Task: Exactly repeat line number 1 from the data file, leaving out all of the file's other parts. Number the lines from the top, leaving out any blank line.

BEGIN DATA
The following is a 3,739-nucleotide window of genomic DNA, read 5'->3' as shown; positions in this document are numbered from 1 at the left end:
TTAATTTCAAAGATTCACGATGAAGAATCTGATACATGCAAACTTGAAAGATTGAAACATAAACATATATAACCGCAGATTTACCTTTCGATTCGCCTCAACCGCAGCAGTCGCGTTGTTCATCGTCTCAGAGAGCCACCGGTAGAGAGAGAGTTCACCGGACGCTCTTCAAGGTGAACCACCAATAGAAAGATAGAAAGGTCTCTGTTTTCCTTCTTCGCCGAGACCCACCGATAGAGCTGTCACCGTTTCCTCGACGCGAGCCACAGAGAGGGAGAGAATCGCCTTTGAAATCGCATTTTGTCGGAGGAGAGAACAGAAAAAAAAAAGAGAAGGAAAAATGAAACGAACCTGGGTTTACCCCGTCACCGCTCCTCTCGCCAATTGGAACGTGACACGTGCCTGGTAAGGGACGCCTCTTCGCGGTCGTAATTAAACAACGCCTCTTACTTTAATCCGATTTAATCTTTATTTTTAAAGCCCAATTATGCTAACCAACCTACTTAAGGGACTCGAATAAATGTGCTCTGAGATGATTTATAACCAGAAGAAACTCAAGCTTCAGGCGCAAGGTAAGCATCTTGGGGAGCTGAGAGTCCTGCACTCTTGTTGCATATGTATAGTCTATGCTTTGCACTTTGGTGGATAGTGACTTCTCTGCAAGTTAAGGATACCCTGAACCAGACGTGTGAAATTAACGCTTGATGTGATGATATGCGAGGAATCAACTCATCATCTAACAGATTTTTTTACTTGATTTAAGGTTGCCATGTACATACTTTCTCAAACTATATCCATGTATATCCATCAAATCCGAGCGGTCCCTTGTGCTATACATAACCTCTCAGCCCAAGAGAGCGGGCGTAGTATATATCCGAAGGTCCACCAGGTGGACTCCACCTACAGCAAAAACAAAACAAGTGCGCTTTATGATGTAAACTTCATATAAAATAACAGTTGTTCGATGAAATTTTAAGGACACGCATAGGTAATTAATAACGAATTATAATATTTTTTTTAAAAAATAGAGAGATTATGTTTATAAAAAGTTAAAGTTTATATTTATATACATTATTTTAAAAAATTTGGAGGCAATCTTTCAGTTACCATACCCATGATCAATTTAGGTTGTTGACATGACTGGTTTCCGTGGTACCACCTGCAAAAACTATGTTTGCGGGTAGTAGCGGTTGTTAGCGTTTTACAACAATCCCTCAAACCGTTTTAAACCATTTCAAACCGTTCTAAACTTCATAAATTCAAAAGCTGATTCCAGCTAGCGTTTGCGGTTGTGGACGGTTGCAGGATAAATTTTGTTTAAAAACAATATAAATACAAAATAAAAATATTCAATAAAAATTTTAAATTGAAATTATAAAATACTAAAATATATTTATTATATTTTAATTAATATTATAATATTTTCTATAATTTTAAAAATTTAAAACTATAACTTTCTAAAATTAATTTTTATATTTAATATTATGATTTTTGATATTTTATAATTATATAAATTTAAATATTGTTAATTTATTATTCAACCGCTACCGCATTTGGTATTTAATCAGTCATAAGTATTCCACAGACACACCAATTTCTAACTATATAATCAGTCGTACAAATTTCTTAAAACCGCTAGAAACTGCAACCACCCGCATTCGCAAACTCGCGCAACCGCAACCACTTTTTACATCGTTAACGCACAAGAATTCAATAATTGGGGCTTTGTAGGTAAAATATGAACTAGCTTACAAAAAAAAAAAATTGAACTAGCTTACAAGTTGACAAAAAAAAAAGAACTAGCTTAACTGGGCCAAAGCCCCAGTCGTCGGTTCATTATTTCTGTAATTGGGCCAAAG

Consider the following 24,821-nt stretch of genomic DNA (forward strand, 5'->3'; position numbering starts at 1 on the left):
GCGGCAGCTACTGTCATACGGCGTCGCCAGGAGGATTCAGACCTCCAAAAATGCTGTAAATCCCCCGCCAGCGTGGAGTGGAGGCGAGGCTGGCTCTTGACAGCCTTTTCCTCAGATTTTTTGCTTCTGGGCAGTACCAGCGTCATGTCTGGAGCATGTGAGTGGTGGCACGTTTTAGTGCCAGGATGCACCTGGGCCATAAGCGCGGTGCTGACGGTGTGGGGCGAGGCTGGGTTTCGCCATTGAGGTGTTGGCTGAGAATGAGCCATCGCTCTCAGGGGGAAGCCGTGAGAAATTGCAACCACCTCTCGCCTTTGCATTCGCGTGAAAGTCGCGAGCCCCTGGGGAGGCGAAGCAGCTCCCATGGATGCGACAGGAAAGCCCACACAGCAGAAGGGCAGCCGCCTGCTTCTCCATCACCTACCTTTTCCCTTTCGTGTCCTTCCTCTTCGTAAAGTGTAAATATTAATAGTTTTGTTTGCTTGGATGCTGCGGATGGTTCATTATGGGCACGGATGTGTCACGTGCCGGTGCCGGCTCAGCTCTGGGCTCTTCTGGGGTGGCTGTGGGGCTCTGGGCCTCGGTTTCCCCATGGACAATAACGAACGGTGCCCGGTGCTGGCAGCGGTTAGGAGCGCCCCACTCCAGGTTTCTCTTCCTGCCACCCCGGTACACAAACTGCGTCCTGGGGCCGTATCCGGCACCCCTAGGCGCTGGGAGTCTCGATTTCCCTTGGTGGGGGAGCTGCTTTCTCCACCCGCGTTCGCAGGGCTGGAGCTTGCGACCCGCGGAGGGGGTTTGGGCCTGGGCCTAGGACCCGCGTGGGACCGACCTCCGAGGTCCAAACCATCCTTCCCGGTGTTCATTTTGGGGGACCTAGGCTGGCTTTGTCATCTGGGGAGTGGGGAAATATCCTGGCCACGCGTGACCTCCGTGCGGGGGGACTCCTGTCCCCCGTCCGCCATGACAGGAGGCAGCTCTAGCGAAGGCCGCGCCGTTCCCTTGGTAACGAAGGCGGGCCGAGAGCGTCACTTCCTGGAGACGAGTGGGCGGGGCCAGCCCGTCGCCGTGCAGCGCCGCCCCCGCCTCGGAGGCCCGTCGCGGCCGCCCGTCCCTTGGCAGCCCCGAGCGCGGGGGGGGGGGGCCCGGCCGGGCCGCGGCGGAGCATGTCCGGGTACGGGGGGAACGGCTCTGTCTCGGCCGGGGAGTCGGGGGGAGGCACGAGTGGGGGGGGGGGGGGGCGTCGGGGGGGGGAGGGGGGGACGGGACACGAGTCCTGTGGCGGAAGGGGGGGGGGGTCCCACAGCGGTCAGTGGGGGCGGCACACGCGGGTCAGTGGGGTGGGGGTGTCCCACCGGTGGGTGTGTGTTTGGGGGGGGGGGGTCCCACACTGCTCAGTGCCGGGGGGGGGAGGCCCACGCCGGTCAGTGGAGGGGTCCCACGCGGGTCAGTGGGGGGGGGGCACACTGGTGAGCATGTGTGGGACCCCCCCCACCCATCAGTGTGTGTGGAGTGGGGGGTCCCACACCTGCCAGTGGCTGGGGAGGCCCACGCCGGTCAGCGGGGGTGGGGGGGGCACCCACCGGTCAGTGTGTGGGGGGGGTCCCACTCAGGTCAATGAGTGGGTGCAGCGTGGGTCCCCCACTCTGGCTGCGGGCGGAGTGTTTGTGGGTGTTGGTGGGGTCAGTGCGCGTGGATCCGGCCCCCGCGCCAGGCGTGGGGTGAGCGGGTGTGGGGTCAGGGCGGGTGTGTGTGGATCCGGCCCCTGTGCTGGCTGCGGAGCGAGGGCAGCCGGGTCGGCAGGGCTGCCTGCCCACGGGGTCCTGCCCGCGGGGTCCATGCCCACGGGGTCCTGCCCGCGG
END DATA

The following is a 3,739-nucleotide window of genomic DNA, read 5'->3' as shown; positions in this document are numbered from 1 at the left end: